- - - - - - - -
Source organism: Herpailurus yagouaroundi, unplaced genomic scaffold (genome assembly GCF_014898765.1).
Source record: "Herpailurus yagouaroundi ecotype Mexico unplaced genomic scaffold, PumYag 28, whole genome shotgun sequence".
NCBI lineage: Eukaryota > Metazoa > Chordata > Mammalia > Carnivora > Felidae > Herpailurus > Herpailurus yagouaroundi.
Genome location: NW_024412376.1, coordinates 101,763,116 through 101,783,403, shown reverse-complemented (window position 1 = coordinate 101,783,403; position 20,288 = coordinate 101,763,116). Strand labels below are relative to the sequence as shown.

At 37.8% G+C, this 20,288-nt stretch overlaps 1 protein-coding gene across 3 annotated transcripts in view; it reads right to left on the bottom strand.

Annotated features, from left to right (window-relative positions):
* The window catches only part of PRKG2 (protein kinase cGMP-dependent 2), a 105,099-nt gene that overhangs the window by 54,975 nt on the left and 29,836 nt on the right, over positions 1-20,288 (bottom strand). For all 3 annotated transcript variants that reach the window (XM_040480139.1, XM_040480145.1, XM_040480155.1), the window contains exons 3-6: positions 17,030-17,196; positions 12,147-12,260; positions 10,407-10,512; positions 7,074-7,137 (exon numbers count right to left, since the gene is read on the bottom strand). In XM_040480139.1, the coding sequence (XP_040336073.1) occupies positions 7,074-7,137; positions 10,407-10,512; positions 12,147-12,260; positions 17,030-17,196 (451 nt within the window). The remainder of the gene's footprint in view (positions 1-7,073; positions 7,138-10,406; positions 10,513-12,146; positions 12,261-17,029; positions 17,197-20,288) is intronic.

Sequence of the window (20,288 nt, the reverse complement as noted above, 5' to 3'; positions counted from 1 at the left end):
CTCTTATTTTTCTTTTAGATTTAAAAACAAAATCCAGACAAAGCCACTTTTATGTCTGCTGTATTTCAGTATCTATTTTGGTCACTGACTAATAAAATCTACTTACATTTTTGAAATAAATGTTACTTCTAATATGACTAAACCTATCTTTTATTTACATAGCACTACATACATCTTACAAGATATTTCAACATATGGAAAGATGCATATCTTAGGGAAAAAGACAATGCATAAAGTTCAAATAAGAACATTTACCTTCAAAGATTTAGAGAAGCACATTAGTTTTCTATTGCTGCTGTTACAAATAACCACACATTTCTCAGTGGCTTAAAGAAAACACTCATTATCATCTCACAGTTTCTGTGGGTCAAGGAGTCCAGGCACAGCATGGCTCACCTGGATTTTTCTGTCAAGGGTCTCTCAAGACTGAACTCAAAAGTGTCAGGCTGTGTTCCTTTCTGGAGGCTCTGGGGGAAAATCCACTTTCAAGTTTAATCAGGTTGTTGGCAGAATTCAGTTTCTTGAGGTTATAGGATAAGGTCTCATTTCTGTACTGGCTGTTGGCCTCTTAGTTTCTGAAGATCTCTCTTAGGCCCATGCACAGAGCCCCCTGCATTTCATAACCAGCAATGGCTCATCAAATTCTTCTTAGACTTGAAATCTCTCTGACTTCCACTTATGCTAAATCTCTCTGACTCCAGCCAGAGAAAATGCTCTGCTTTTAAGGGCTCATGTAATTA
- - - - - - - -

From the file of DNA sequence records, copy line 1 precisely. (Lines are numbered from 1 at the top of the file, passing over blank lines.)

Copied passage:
Source organism: Herpailurus yagouaroundi, unplaced genomic scaffold (genome assembly GCF_014898765.1).